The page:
You are mentally obese if you need to eat 2 waffles covered in butter and maple syrup every day to feel at peace.
I’ve started reading The Antidote: Happiness for People Who Can’t Stand Positive Thinking by Oliver Burkeman and I can already tell that this book is going to provide several posts’ worth of excellent blogging material. But before I get into what I’ve read so far, here’s a challenge for you:
For the next minute, do not think of a polar bear. You can write or speak out loud everything you’re thinking, you can do this with a friend, etc. However you prefer to do this challenge, just don’t think of a polar bear.
(Thank you ucumari)
So, how long did you last? I made it to 15 seconds. The point of this exercise is that when we actively try to not think about something, our own internal workings make it so that it is the only thing we think about. The first chapter of Burkeman’s book explains how Stoics approach happiness. They value a tranquil state of mind where the individual is not trying to control his/her surroundings. As Seneca observes:
We habitually act as if our control over the world were much greater than it really is. Even such personal matters as our health, our finances, and our reputations are ultimately beyond our control; we can try to influence them, of course, but frequently things won’t go our way. And the behaviour of other people is even further beyond control.
And what’s more is that our fears about a potentially negative situation are almost always exaggerated. Burkeman embarrasses himself by shouting out several stops on London tube’s Central Line. He believed he would be mortified and experience a paralyzing fear but when it came time, much to his surprise, he was fine. Actually, he overcame his fear and felt more empowered. The Stoics advocate constantly reminding yourself of what you have so that you are always grateful and mindful that it could be lost so easily.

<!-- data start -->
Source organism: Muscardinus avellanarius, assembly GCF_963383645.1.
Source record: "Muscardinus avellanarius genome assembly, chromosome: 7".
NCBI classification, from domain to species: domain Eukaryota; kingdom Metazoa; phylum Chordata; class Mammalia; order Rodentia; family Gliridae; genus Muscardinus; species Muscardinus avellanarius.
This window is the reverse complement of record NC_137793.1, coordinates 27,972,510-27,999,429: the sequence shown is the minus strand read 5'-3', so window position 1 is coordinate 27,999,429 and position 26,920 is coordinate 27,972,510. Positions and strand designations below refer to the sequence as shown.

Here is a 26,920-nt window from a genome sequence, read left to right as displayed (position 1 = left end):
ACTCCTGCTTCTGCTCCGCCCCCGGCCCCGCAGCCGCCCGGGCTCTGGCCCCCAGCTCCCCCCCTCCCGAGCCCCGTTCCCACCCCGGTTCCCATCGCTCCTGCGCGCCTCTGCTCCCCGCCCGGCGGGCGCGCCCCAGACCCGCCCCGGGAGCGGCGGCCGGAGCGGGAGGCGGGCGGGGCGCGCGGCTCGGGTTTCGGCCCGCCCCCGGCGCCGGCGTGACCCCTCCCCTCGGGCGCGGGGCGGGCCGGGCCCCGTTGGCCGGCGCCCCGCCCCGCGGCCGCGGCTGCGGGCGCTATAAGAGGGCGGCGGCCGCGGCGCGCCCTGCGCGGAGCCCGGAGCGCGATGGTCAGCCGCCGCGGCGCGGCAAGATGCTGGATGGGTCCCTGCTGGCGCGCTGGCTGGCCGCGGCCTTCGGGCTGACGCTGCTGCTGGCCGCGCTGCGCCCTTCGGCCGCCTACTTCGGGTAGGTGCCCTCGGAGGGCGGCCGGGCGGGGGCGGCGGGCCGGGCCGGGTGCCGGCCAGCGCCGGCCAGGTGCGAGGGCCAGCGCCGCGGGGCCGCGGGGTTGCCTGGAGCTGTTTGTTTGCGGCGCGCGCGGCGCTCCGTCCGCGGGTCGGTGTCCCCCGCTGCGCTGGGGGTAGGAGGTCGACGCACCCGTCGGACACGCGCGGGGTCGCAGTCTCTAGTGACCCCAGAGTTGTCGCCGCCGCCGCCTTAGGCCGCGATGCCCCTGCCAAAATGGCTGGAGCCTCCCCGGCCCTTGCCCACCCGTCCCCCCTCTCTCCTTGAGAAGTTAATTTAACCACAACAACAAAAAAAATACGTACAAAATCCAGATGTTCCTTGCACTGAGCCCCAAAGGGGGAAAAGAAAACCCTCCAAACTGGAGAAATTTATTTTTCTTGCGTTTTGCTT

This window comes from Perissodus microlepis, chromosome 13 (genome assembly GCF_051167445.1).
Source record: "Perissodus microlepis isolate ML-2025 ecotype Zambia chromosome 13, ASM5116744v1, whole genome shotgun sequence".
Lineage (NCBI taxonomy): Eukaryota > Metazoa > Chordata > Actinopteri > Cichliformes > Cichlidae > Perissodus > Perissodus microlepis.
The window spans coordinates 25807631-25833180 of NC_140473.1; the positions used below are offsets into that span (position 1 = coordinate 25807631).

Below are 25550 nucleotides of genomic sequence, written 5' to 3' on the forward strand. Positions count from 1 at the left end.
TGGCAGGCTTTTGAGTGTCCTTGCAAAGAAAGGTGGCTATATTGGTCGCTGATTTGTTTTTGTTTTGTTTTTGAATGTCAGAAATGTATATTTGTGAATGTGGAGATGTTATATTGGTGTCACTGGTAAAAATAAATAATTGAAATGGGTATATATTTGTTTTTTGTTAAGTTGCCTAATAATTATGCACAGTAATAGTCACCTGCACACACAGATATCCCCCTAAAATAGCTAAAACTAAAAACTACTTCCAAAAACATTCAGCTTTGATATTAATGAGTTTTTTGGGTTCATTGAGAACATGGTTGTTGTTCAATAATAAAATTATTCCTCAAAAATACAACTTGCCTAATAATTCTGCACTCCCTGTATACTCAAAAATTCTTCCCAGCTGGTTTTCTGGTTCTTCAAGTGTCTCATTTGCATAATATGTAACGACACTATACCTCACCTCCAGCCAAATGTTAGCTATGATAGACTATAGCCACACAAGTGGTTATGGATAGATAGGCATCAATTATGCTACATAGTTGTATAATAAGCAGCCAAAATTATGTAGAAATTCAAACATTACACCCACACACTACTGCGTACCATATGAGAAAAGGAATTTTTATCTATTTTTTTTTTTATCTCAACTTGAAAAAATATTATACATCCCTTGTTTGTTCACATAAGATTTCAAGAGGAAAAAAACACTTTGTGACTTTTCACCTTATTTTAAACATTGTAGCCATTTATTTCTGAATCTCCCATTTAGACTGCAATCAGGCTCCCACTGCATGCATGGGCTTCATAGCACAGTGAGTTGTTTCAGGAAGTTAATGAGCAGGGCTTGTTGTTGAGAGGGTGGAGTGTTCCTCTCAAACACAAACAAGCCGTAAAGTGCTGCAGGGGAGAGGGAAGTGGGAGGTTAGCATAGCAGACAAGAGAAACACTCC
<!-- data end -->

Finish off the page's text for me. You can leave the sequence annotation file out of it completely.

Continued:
They also advocate considering all possible scenarios and mentally arming yourself. Now anyone who knows me will know that this comes very naturally to me, not because I have a tranquil mind, but rather because I have an anxious mind. I like to go over all possible scenarios so that nothing unexpected crops up. I’m sure the Stoics would frown at me and say that I am trying to control the situation, and they would be right. They would also say that even if my worst scenario came true, it’s not as bad as it might seem.
As Shakespeare’s Hamlet says, “There is nothing either good or bad, but thinking makes it so.” I do agree. Nothing really has value in and of itself, we give things means. However, I can’t say I can be a Stoic. It’s not a philosophy that I think would work for me. I think that there is a lot to be said for knowing how little you can actually control and that to feel less anxious, you do need to let go of this need to control. However, my problem is thinking about a situation too much so considering all possible solutions would just make me feel worse. The next chapter is Buddhism so let’s see how they can help me. Something to do with not being attached I’m sure!